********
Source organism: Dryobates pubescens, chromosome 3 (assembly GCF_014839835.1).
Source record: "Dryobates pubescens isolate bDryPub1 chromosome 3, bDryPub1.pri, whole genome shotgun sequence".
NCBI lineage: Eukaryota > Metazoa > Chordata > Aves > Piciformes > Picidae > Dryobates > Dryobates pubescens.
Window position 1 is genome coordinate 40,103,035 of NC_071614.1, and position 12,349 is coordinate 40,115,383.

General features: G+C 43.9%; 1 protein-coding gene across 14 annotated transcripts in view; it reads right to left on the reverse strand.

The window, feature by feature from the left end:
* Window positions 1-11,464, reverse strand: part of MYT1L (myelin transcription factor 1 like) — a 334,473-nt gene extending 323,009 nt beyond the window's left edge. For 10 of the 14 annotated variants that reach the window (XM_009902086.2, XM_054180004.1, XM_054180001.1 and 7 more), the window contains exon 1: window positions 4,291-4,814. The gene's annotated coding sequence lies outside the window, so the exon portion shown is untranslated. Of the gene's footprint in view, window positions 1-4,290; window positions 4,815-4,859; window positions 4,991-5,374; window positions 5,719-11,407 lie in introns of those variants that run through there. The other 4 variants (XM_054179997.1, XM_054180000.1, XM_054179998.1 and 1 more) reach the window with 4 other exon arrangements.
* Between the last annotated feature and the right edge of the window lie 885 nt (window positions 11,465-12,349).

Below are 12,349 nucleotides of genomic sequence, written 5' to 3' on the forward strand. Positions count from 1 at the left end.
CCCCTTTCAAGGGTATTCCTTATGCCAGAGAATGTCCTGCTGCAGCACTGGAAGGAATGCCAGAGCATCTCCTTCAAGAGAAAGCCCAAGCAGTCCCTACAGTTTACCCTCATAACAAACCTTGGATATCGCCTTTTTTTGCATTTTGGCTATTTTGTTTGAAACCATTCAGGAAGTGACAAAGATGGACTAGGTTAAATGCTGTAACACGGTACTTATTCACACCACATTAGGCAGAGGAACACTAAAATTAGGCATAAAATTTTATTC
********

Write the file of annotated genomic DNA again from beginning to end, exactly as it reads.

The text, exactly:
Source organism: Dryobates pubescens, chromosome 3 (assembly GCF_014839835.1).
Source record: "Dryobates pubescens isolate bDryPub1 chromosome 3, bDryPub1.pri, whole genome shotgun sequence".
NCBI lineage: Eukaryota > Metazoa > Chordata > Aves > Piciformes > Picidae > Dryobates > Dryobates pubescens.
Window position 1 is genome coordinate 40,103,035 of NC_071614.1, and position 12,349 is coordinate 40,115,383.

General features: G+C 43.9%; 1 protein-coding gene across 14 annotated transcripts in view; it reads right to left on the reverse strand.

The window, feature by feature from the left end:
* Window positions 1-11,464, reverse strand: part of MYT1L (myelin transcription factor 1 like) — a 334,473-nt gene extending 323,009 nt beyond the window's left edge. For 10 of the 14 annotated variants that reach the window (XM_009902086.2, XM_054180004.1, XM_054180001.1 and 7 more), the window contains exon 1: window positions 4,291-4,814. The gene's annotated coding sequence lies outside the window, so the exon portion shown is untranslated. Of the gene's footprint in view, window positions 1-4,290; window positions 4,815-4,859; window positions 4,991-5,374; window positions 5,719-11,407 lie in introns of those variants that run through there. The other 4 variants (XM_054179997.1, XM_054180000.1, XM_054179998.1 and 1 more) reach the window with 4 other exon arrangements.
* Between the last annotated feature and the right edge of the window lie 885 nt (window positions 11,465-12,349).

Below are 12,349 nucleotides of genomic sequence, written 5' to 3' on the forward strand. Positions count from 1 at the left end.
CCCCTTTCAAGGGTATTCCTTATGCCAGAGAATGTCCTGCTGCAGCACTGGAAGGAATGCCAGAGCATCTCCTTCAAGAGAAAGCCCAAGCAGTCCCTACAGTTTACCCTCATAACAAACCTTGGATATCGCCTTTTTTTGCATTTTGGCTATTTTGTTTGAAACCATTCAGGAAGTGACAAAGATGGACTAGGTTAAATGCTGTAACACGGTACTTATTCACACCACATTAGGCAGAGGAACACTAAAATTAGGCATAAAATTTTATTC